Port of Los Angeles, California, October 20, 2021. Credit: ADLC / Shutterstock.com

MARAD Announces $450 Million in New Funding to Strengthen Port Infrastructure and Supply Chain

Mike Schuler
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February 24, 2022

The U.S. Department of Transportation’s Maritime Administration (MARAD) has announced the availability of nearly $450 million in new grant funding for port-related projects.

The funding will be provided through the Port Infrastructure Development Program (PIDP) and is by far the largest investment in the program ever. The grants will help ports expand capacity and improve the movement of goods through the domestic supply chains amid the pandemic-fueled import surge.

The funding is made possible through President Biden’s Bipartisan Infrastructure Law, which promised to invest $17 billion in ports and waterways. The funding amount is nearly double last year’s investment in PIDP for states and port authorities.

“We’re proud to announce this funding to help ports improve their infrastructure— to get goods moving more efficiently and help keep costs under control for American families,” said U.S. Transportation Secretary Pete Buttigieg. “President Biden is leading the largest ever federal investment in modernizing our country’s ports, which will improve our supply chains and the lives of Americans who depend on them.” 

The grants are the latest action on commitments in the Biden Administration’s Port Action Plan. The grants also meet policy recommendations in DOT’s one-year supply chain report, published Thursday, that is focused on improving the movement of goods “from ships to shelves.”

PIDP grants are awarded on a competitive basis to support projects that will improve the movement of goods to, through and around ports. Furthermore, the Bipartisan Infrastructure Law calls upon applicants to explore ways to include projects that will improve goods movement while also strengthening resilience, reducing emissions and advancing environmental justice. 

“The historic investments made by the Bipartisan Infrastructure Law will help remove bottlenecks by enabling ports to expand capacity and improve intermodal connections,” said Acting Maritime Administrator Lucinda Lessley. “The grant funds will also create new jobs across the U.S. maritime industry.”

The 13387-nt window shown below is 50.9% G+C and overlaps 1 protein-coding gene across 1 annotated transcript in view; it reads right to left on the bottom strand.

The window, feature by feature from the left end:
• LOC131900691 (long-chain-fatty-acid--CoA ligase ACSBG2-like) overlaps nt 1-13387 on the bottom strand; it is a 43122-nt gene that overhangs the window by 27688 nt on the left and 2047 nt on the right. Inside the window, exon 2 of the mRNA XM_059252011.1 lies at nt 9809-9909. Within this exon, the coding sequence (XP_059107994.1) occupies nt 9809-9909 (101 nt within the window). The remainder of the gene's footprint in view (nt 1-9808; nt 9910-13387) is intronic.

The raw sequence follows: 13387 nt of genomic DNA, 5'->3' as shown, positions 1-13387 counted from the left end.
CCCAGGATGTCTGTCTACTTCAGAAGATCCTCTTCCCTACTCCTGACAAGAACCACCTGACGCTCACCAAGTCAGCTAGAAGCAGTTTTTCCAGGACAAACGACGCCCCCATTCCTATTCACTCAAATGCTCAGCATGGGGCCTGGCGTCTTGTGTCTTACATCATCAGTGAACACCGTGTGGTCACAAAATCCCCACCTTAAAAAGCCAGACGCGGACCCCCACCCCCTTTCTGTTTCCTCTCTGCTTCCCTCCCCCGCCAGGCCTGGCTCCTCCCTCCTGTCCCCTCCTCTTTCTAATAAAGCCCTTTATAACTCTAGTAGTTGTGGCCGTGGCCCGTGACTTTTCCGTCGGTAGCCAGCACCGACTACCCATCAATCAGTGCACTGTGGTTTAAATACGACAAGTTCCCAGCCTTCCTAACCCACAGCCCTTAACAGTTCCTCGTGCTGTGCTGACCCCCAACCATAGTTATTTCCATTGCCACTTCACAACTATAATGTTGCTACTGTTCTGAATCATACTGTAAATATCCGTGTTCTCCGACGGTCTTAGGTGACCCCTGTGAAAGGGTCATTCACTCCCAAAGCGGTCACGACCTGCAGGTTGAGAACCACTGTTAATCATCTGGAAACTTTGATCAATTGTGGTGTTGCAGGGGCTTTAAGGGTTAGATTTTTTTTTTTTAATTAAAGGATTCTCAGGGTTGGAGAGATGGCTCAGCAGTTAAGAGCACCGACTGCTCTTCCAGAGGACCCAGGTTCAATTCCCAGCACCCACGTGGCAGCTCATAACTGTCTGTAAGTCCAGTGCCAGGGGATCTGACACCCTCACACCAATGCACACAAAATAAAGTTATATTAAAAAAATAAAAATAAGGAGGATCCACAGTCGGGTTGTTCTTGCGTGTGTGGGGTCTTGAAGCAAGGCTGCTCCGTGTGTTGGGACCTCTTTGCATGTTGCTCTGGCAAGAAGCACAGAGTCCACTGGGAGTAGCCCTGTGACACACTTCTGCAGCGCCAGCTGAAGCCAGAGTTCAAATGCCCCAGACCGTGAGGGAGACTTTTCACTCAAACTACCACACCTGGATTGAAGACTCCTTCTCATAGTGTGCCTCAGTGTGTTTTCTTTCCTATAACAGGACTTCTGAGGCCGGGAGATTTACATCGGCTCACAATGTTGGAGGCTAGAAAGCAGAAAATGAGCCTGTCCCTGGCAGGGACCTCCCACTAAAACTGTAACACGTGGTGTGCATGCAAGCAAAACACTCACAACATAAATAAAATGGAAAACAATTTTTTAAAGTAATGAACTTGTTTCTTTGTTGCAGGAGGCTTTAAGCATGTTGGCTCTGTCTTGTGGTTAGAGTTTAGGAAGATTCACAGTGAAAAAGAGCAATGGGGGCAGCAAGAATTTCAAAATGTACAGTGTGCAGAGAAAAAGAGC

In December, U.S. Department of Transportation announced the award of more than $241 million in discretionary grant funding for 25 projects across the country through the Port Infrastructure Development Program (PIDP).

The Biden Administration has previously announced it has allocated $14 billion from the Bipartisan Infrastructure Law and other appropriations to strengthen U.S. ports and waterways, spanning over 500 projects across 52 states and territories.

Last fall, the Department of Transportation and the State of California announced $5 billion loan to help modernize California’s ports. The current status of the loan and what exactly the money will be spent on remains unclear.

The Port of Long Beach in December was awarded a $52.3 million grant from the U.S. Department of Transportation’s Maritime Administration to help fund development of the port’s “Pier B On-Dock Rail Support Facility,” helping to boost on-dock rail capacity at shipping terminals. 

Seperately, California’s 2022-23 state budget proposal includes $2.3 billion for ports in the state, which have been some of the hardest hit during the pandemic-induced import surge.

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